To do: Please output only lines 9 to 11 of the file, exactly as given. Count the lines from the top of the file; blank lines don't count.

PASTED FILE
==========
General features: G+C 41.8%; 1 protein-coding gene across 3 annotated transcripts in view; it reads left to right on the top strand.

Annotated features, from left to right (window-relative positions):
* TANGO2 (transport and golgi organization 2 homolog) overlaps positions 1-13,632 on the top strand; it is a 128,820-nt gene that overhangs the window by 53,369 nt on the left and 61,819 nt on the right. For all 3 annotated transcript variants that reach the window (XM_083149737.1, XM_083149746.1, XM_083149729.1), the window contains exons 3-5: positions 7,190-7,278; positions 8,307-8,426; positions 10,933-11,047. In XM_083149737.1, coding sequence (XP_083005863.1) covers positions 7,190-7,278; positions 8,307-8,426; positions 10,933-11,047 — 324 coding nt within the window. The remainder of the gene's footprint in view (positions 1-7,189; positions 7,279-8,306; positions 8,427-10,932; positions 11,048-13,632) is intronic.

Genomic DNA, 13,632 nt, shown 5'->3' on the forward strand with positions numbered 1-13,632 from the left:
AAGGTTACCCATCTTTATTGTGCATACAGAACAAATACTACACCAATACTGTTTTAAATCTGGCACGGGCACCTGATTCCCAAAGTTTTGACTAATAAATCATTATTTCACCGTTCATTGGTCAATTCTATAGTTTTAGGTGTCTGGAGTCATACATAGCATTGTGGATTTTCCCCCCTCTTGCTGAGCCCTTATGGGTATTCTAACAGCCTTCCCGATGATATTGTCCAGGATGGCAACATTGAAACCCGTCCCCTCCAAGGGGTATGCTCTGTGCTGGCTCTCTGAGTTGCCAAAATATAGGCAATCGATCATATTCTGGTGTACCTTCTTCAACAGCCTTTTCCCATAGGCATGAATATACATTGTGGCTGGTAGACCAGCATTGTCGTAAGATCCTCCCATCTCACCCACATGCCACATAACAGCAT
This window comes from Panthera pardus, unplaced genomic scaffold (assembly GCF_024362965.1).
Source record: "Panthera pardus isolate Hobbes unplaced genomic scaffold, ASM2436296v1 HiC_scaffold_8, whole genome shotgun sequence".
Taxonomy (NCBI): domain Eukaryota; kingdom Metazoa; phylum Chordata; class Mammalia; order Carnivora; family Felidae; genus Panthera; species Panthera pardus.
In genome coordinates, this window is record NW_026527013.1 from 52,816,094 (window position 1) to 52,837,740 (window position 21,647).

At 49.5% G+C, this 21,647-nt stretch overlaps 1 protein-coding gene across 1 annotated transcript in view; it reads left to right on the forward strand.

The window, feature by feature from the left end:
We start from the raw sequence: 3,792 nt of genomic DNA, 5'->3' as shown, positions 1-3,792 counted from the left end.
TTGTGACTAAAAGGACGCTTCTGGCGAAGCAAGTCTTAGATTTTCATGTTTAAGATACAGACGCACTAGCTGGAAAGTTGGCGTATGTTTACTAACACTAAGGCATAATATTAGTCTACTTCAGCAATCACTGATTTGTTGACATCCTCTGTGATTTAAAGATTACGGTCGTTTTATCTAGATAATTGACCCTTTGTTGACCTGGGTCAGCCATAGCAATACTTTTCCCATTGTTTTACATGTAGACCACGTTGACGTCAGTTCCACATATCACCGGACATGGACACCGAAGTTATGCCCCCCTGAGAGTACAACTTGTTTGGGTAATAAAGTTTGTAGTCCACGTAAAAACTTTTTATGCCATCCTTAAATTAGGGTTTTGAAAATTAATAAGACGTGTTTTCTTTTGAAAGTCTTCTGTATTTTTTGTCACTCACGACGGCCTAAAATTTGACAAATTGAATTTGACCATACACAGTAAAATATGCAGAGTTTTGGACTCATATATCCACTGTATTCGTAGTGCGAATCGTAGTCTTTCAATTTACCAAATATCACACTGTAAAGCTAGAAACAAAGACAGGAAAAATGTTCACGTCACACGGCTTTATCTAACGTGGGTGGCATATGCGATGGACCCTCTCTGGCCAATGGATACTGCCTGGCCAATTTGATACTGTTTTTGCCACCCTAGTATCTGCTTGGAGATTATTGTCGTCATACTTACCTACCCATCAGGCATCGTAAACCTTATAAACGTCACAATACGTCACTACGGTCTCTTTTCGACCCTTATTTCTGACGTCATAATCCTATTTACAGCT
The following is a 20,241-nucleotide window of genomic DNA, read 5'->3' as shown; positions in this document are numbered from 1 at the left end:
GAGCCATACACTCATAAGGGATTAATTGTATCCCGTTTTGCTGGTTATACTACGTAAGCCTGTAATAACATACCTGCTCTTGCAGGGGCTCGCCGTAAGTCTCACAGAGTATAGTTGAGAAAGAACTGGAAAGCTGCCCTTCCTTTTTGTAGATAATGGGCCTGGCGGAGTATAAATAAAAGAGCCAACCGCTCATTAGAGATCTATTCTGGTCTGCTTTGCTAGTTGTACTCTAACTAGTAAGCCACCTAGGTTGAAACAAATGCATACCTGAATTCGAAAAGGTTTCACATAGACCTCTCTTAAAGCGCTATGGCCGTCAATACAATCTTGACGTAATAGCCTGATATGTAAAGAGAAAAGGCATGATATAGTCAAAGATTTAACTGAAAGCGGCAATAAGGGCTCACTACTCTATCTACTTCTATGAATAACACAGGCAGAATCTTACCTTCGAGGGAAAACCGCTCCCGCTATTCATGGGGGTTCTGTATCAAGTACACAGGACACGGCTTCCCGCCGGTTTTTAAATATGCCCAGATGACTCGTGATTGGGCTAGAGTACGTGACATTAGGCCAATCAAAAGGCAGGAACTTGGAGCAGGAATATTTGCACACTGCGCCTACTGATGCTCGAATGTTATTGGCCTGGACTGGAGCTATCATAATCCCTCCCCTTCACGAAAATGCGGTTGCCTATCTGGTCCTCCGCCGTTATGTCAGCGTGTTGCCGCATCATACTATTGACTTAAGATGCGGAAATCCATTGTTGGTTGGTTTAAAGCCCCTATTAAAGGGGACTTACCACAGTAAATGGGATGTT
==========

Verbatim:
In genome coordinates, this window is record NW_026527013.1 from 52,816,094 (window position 1) to 52,837,740 (window position 21,647).

At 49.5% G+C, this 21,647-nt stretch overlaps 1 protein-coding gene across 1 annotated transcript in view; it reads left to right on the forward strand.

The window, feature by feature from the left end: